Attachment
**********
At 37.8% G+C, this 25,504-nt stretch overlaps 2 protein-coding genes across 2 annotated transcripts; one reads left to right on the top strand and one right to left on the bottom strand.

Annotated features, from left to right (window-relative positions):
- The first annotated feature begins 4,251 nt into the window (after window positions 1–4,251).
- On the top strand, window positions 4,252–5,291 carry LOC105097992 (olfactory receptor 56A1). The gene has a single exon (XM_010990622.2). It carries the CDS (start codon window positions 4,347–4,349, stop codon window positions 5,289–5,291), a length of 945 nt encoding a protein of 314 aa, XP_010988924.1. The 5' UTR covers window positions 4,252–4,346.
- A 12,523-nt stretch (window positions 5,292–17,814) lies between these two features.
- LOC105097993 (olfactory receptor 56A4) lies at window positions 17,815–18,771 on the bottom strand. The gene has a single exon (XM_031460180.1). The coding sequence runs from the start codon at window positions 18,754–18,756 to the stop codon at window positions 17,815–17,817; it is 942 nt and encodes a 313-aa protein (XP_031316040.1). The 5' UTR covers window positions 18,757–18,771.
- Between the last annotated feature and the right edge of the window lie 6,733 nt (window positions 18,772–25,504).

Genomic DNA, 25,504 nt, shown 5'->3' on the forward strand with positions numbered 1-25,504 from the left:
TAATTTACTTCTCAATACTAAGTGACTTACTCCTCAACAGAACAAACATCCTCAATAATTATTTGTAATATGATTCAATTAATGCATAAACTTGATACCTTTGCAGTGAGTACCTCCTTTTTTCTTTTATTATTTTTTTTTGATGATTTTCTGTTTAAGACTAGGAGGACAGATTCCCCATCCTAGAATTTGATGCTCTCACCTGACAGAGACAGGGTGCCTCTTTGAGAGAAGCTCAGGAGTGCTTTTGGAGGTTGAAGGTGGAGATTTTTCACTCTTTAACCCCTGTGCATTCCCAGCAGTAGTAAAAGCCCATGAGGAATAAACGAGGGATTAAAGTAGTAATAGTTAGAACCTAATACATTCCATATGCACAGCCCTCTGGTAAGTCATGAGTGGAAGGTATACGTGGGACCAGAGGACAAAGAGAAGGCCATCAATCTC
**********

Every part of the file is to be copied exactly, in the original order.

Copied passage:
At 37.8% G+C, this 25,504-nt stretch overlaps 2 protein-coding genes across 2 annotated transcripts; one reads left to right on the top strand and one right to left on the bottom strand.

Annotated features, from left to right (window-relative positions):
- The first annotated feature begins 4,251 nt into the window (after window positions 1–4,251).
- On the top strand, window positions 4,252–5,291 carry LOC105097992 (olfactory receptor 56A1). The gene has a single exon (XM_010990622.2). It carries the CDS (start codon window positions 4,347–4,349, stop codon window positions 5,289–5,291), a length of 945 nt encoding a protein of 314 aa, XP_010988924.1. The 5' UTR covers window positions 4,252–4,346.
- A 12,523-nt stretch (window positions 5,292–17,814) lies between these two features.
- LOC105097993 (olfactory receptor 56A4) lies at window positions 17,815–18,771 on the bottom strand. The gene has a single exon (XM_031460180.1). The coding sequence runs from the start codon at window positions 18,754–18,756 to the stop codon at window positions 17,815–17,817; it is 942 nt and encodes a 313-aa protein (XP_031316040.1). The 5' UTR covers window positions 18,757–18,771.
- Between the last annotated feature and the right edge of the window lie 6,733 nt (window positions 18,772–25,504).

Genomic DNA, 25,504 nt, shown 5'->3' on the forward strand with positions numbered 1-25,504 from the left:
TAATTTACTTCTCAATACTAAGTGACTTACTCCTCAACAGAACAAACATCCTCAATAATTATTTGTAATATGATTCAATTAATGCATAAACTTGATACCTTTGCAGTGAGTACCTCCTTTTTTCTTTTATTATTTTTTTTTGATGATTTTCTGTTTAAGACTAGGAGGACAGATTCCCCATCCTAGAATTTGATGCTCTCACCTGACAGAGACAGGGTGCCTCTTTGAGAGAAGCTCAGGAGTGCTTTTGGAGGTTGAAGGTGGAGATTTTTCACTCTTTAACCCCTGTGCATTCCCAGCAGTAGTAAAAGCCCATGAGGAATAAACGAGGGATTAAAGTAGTAATAGTTAGAACCTAATACATTCCATATGCACAGCCCTCTGGTAAGTCATGAGTGGAAGGTATACGTGGGACCAGAGGACAAAGAGAAGGCCATCAATCTC